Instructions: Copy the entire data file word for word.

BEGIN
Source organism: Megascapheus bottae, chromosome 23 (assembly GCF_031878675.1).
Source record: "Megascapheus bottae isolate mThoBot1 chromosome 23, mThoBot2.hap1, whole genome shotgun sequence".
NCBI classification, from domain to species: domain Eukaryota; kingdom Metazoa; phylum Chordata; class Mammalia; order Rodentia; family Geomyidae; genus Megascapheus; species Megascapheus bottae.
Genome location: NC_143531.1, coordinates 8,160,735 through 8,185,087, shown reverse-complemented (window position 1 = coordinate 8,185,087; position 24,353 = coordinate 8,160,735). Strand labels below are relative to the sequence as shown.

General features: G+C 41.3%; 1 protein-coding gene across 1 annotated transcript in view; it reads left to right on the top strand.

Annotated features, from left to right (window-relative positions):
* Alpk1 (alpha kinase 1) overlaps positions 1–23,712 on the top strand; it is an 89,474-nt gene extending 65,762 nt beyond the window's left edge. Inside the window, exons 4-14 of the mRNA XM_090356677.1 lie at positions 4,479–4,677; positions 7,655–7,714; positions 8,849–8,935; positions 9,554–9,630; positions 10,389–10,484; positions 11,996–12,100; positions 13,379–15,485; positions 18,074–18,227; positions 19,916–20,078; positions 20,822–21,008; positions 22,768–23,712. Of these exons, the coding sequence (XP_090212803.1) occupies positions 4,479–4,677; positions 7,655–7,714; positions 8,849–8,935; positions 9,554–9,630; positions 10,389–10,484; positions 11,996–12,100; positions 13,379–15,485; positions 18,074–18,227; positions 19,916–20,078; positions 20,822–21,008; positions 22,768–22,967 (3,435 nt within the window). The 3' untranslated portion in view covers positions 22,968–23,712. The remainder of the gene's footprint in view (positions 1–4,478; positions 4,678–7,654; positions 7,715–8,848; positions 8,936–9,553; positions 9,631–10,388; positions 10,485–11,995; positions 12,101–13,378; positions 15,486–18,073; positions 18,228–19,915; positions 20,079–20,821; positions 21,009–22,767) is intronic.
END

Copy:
Source organism: Megascapheus bottae, chromosome 23 (assembly GCF_031878675.1).
Source record: "Megascapheus bottae isolate mThoBot1 chromosome 23, mThoBot2.hap1, whole genome shotgun sequence".
NCBI classification, from domain to species: domain Eukaryota; kingdom Metazoa; phylum Chordata; class Mammalia; order Rodentia; family Geomyidae; genus Megascapheus; species Megascapheus bottae.
Genome location: NC_143531.1, coordinates 8,160,735 through 8,185,087, shown reverse-complemented (window position 1 = coordinate 8,185,087; position 24,353 = coordinate 8,160,735). Strand labels below are relative to the sequence as shown.

General features: G+C 41.3%; 1 protein-coding gene across 1 annotated transcript in view; it reads left to right on the top strand.

Annotated features, from left to right (window-relative positions):
* Alpk1 (alpha kinase 1) overlaps positions 1–23,712 on the top strand; it is an 89,474-nt gene extending 65,762 nt beyond the window's left edge. Inside the window, exons 4-14 of the mRNA XM_090356677.1 lie at positions 4,479–4,677; positions 7,655–7,714; positions 8,849–8,935; positions 9,554–9,630; positions 10,389–10,484; positions 11,996–12,100; positions 13,379–15,485; positions 18,074–18,227; positions 19,916–20,078; positions 20,822–21,008; positions 22,768–23,712. Of these exons, the coding sequence (XP_090212803.1) occupies positions 4,479–4,677; positions 7,655–7,714; positions 8,849–8,935; positions 9,554–9,630; positions 10,389–10,484; positions 11,996–12,100; positions 13,379–15,485; positions 18,074–18,227; positions 19,916–20,078; positions 20,822–21,008; positions 22,768–22,967 (3,435 nt within the window). The 3' untranslated portion in view covers positions 22,968–23,712. The remainder of the gene's footprint in view (positions 1–4,478; positions 4,678–7,654; positions 7,715–8,848; positions 8,936–9,553; positions 9,631–10,388; positions 10,485–11,995; positions 12,101–13,378; positions 15,486–18,073; positions 18,228–19,915; positions 20,079–20,821; positions 21,009–22,767) is intronic.